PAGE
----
Facts in the Way?
The last caller on my radio talk show Saturday said, “I don’t know what to believe.” Then we ran out of time. Nearly always, I am able to draw out the right wing critics who call. Within 4 or 5 exchanges, their underlying motivation is exposed. I realize, though, that a lot of people, sincere and insincere, are saying that same thing during the Trump era of “alternate facts.”
The woman who doesn’t know what to believe launched her criticism against me by revealing that the Washington Post, which I had quoted earlier as one of my sources of news, is owned by the richest man in the world. In other words, whatever news I had announced was compromised, because it came from people who are under the control of Jeff Bezos.
If we had more time, I would have drawn her out. I’m pretty sure she would eventually have admitted that she does know what to believe. She just doesn’t want to believe it. More importantly, she doesn’t want anybody else to believe it. I’ve had similar puzzles written into the comment sections of my Facebook posts. Some of them say that the January 6th rioters weren’t really Trump supporters, but disguised Trump haters who were trying to discredit him! That’s too far fetched to even consider, but major spokespersons, including the Attorney General of Texas, are saying it.
Some of the other comments to my Facebook posts kind of try to chip away at the facts. “The rioting crowd included pro- and anti- Trump people” one guy said. But the biggest ruse of all is just to change the subject. In the discussion about the riot, one of my perpetual detractors accused me of being for gun control. Another one said that nothing I had to say could be right because I hadn’t “accepted Jesus Christ.”
I’m leading up to a point here. The point is that some Trump supporters, maybe most of them, just want to believe whatever they want to believe. Facts are just in their way.
This may seem like a digression, but I also noticed on Facebook that somebody from a national Catholic organization said that Catholics should take their share of the blame for the assault on democracy. I rather agree, but not because of the instances he quoted.
The problem of selective belief is much broader than Trumpism. There are lots of selective believers on the anti-Trump side, too. A lot of them are religious. Religion, all religion including the Catholic religion, encourages us to believe things that we know could not be true. They call it “faith.” I call it misleading, dangerous, and often hurtful.
Truth comes to us directly through our senses. “Not truth,” the nonsense people prefer to believe, comes to us through our imagination. We all develop a set of prejudices that we usually refer to as “common sense.” For most decisions, it’s pretty helpful. But it’s a great hindrance when things happen to us that haven’t happened before. We need to consult the facts, not our store of prejudices.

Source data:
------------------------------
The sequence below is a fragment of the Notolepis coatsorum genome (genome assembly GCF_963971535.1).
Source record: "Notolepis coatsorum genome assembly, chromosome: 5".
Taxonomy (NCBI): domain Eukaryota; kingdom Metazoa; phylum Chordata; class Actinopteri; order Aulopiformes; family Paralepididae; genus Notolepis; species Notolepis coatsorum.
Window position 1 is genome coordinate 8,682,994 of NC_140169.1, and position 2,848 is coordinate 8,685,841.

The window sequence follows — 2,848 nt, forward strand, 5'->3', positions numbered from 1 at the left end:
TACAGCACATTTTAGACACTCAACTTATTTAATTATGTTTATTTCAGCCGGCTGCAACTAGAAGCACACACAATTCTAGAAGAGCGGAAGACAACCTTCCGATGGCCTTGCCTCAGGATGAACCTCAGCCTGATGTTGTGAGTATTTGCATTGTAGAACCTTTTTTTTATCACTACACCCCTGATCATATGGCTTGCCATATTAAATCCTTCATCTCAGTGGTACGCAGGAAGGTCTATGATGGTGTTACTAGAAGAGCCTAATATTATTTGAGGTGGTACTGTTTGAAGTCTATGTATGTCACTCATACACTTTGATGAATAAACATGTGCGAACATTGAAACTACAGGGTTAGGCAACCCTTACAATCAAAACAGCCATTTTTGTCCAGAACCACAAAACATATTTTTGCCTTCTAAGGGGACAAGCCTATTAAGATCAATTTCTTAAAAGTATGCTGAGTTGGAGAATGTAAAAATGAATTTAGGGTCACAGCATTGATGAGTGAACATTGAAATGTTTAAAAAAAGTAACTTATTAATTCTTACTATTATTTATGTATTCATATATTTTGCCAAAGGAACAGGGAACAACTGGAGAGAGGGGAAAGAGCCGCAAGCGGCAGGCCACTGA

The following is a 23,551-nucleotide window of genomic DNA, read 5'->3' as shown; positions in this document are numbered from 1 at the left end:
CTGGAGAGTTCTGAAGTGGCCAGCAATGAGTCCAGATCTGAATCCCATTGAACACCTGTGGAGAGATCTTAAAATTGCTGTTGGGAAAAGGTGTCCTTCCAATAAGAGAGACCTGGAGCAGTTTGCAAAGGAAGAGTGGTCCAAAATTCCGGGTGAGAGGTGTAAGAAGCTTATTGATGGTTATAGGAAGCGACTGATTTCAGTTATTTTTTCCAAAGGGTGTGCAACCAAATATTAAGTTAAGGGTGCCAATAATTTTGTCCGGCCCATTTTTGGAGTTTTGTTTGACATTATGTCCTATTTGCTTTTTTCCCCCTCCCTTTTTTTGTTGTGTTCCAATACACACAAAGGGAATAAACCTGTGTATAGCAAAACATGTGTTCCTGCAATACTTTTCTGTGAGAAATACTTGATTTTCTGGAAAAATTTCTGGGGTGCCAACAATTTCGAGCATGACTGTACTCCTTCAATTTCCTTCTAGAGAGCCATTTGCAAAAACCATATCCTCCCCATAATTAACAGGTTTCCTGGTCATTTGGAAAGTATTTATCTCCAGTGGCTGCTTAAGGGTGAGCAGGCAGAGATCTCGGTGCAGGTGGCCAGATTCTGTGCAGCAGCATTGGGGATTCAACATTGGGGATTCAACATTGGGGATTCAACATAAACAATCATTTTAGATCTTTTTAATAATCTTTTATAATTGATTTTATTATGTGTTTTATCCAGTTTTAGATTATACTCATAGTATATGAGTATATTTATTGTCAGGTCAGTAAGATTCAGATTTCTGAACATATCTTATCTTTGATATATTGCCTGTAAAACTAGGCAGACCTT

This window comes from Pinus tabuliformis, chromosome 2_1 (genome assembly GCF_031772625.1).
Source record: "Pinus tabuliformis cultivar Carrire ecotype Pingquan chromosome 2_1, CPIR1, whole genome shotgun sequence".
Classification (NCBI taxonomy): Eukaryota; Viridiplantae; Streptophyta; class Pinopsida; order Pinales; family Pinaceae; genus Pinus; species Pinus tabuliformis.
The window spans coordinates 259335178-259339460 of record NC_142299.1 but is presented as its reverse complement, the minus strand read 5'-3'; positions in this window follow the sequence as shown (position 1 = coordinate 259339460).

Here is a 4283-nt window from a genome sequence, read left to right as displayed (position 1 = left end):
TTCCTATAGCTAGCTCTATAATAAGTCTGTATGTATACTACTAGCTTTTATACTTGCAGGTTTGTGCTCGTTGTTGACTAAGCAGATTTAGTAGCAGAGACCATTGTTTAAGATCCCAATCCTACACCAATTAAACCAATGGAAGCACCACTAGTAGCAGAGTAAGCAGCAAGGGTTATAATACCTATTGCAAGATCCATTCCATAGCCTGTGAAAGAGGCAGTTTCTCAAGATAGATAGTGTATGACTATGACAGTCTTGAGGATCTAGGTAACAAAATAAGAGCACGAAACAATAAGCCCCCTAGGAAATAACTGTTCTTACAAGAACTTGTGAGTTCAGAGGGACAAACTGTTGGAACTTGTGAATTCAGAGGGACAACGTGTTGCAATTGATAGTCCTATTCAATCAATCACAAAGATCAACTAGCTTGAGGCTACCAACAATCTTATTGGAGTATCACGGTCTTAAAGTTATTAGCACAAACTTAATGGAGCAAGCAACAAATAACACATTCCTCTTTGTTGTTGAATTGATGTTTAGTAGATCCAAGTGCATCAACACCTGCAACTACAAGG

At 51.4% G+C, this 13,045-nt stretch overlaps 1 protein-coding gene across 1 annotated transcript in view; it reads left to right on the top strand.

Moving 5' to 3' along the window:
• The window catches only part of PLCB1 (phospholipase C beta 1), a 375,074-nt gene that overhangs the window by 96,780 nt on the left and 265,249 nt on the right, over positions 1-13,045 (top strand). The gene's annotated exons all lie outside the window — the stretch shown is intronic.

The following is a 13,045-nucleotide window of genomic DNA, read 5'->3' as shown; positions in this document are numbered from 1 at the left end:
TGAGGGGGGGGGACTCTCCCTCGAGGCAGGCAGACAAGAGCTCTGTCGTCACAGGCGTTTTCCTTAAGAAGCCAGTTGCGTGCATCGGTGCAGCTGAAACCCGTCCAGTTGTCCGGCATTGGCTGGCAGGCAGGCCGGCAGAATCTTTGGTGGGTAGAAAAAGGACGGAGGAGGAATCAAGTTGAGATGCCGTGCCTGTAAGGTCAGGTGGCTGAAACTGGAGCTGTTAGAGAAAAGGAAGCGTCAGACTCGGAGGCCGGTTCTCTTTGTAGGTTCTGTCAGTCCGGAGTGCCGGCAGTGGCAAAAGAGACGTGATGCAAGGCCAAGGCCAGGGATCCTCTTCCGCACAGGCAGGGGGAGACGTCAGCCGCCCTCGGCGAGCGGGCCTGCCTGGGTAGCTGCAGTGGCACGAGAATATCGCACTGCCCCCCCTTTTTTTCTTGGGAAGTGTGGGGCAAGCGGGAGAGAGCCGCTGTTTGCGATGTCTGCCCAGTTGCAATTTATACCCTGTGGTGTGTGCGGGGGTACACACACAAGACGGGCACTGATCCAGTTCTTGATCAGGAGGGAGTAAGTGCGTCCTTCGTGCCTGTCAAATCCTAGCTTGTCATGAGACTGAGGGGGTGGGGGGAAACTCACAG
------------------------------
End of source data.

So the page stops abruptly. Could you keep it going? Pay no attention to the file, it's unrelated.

All philosophy falls under one of two headings: materialism and idealism. The materialist believes facts and science. The idealist believes whatever they want. Individuals cross the line between the two philosophies depending on what is at stake. They might believe science when stricken with a deadly disease; they might fall back on superstition when problems are less urgent.
But what does all this have to do with January 6th and the woman who called the radio station?
Everyone with internet connection has seen reams of facts from all kinds of sources about the January 6th riot. They know what happened, what happened beforehand and what happened afterward. For some, their layer of prejudices is more important than facts. So they challenge the information sources and say, “I don’t know what to believe.”
As for Jeff Bezos, surely the woman realizes that virtually ALL, not just the Washington Post, commercial media in America are owned by the very wealthy. It’s important to keep that in mind and be suspicious, but it doesn’t prevent people from being able to make up their minds about factual developments. They can decide what to believe. They just don’t want to.
I’m on KNON’s “Workers Beat” talk show every Saturday at 9AM Central Time. We podcast it, along with “Workers Beat Extra” commentary on Soundcloud.com. If you are curious about what I really believe, look at my old personal web site.
Thanks for your thoughtful discussion, most of which I wholeheartedly agree with. Your characterization of contrast between materialism and idealism gives me problems. I’m on the materialistic side of the argument, except that I’m highly idealistic in the sense of a hopeful, optimistic view that facts lead towards justice, equality, inclusiveness, and peaceful, nonviolent resolution that I consider to be realistic goals in a truly democratic society. Obviously, labels get tricky when you’re trying for wholistic understanding of truth. Keep up your good work!
I think the material facts lead to optimism. People have negotiated our way through great changes in our economic situation and, in general, life has gotten longer and better.